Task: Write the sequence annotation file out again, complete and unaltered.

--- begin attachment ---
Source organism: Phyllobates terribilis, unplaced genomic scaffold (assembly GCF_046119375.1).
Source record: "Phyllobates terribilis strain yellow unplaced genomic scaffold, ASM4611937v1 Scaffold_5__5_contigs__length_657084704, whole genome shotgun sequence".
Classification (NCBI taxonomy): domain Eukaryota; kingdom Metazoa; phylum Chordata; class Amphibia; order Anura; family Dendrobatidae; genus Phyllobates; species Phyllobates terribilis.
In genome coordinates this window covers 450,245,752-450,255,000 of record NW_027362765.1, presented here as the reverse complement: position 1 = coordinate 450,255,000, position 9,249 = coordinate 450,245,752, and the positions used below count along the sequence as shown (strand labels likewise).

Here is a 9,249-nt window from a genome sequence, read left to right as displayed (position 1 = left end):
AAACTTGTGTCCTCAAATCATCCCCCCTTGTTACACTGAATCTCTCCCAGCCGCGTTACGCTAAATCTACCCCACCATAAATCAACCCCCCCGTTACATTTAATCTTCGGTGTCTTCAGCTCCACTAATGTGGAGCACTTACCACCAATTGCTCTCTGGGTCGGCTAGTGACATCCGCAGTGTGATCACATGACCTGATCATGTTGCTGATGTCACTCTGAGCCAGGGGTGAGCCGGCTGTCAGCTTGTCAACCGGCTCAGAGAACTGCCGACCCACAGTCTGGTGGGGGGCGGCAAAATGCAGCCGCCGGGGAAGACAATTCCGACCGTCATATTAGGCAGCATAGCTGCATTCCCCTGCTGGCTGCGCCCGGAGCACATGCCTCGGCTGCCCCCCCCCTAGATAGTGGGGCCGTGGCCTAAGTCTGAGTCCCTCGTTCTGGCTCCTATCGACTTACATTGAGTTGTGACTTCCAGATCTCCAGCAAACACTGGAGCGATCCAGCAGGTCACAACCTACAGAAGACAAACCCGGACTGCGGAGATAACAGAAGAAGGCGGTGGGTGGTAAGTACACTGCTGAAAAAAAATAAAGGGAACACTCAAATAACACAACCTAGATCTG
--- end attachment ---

Source organism: Phyllobates terribilis, unplaced genomic scaffold (assembly GCF_046119375.1).
Source record: "Phyllobates terribilis strain yellow unplaced genomic scaffold, ASM4611937v1 Scaffold_5__5_contigs__length_657084704, whole genome shotgun sequence".
Classification (NCBI taxonomy): domain Eukaryota; kingdom Metazoa; phylum Chordata; class Amphibia; order Anura; family Dendrobatidae; genus Phyllobates; species Phyllobates terribilis.
In genome coordinates this window covers 450,245,752-450,255,000 of record NW_027362765.1, presented here as the reverse complement: position 1 = coordinate 450,255,000, position 9,249 = coordinate 450,245,752, and the positions used below count along the sequence as shown (strand labels likewise).

Here is a 9,249-nt window from a genome sequence, read left to right as displayed (position 1 = left end):
AAACTTGTGTCCTCAAATCATCCCCCCTTGTTACACTGAATCTCTCCCAGCCGCGTTACGCTAAATCTACCCCACCATAAATCAACCCCCCCGTTACATTTAATCTTCGGTGTCTTCAGCTCCACTAATGTGGAGCACTTACCACCAATTGCTCTCTGGGTCGGCTAGTGACATCCGCAGTGTGATCACATGACCTGATCATGTTGCTGATGTCACTCTGAGCCAGGGGTGAGCCGGCTGTCAGCTTGTCAACCGGCTCAGAGAACTGCCGACCCACAGTCTGGTGGGGGGCGGCAAAATGCAGCCGCCGGGGAAGACAATTCCGACCGTCATATTAGGCAGCATAGCTGCATTCCCCTGCTGGCTGCGCCCGGAGCACATGCCTCGGCTGCCCCCCCCCTAGATAGTGGGGCCGTGGCCTAAGTCTGAGTCCCTCGTTCTGGCTCCTATCGACTTACATTGAGTTGTGACTTCCAGATCTCCAGCAAACACTGGAGCGATCCAGCAGGTCACAACCTACAGAAGACAAACCCGGACTGCGGAGATAACAGAAGAAGGCGGTGGGTGGTAAGTACACTGCTGAAAAAAAATAAAGGGAACACTCAAATAACACAACCTAGATCTG